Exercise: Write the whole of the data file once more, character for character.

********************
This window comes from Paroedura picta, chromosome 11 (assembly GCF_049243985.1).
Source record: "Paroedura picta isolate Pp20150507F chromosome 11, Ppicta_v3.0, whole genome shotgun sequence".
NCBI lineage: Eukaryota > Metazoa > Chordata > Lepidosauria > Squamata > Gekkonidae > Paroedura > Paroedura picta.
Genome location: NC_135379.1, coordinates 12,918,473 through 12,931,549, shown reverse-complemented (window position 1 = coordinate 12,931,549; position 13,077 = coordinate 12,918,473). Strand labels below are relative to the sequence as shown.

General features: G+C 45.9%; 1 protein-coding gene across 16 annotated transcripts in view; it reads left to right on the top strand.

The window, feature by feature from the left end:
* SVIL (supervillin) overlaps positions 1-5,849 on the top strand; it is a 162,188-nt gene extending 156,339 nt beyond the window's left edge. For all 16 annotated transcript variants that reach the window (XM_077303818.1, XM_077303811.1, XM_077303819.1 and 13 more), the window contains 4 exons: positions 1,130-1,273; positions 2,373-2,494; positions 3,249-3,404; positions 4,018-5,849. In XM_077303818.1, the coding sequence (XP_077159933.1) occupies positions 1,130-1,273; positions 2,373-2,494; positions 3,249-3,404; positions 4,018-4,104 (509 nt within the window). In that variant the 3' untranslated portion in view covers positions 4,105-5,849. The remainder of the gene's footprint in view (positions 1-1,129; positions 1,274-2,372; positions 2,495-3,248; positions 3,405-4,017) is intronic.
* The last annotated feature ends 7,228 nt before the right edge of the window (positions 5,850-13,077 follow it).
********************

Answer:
This window comes from Paroedura picta, chromosome 11 (assembly GCF_049243985.1).
Source record: "Paroedura picta isolate Pp20150507F chromosome 11, Ppicta_v3.0, whole genome shotgun sequence".
NCBI lineage: Eukaryota > Metazoa > Chordata > Lepidosauria > Squamata > Gekkonidae > Paroedura > Paroedura picta.
Genome location: NC_135379.1, coordinates 12,918,473 through 12,931,549, shown reverse-complemented (window position 1 = coordinate 12,931,549; position 13,077 = coordinate 12,918,473). Strand labels below are relative to the sequence as shown.

General features: G+C 45.9%; 1 protein-coding gene across 16 annotated transcripts in view; it reads left to right on the top strand.

The window, feature by feature from the left end:
* SVIL (supervillin) overlaps positions 1-5,849 on the top strand; it is a 162,188-nt gene extending 156,339 nt beyond the window's left edge. For all 16 annotated transcript variants that reach the window (XM_077303818.1, XM_077303811.1, XM_077303819.1 and 13 more), the window contains 4 exons: positions 1,130-1,273; positions 2,373-2,494; positions 3,249-3,404; positions 4,018-5,849. In XM_077303818.1, the coding sequence (XP_077159933.1) occupies positions 1,130-1,273; positions 2,373-2,494; positions 3,249-3,404; positions 4,018-4,104 (509 nt within the window). In that variant the 3' untranslated portion in view covers positions 4,105-5,849. The remainder of the gene's footprint in view (positions 1-1,129; positions 1,274-2,372; positions 2,495-3,248; positions 3,405-4,017) is intronic.
* The last annotated feature ends 7,228 nt before the right edge of the window (positions 5,850-13,077 follow it).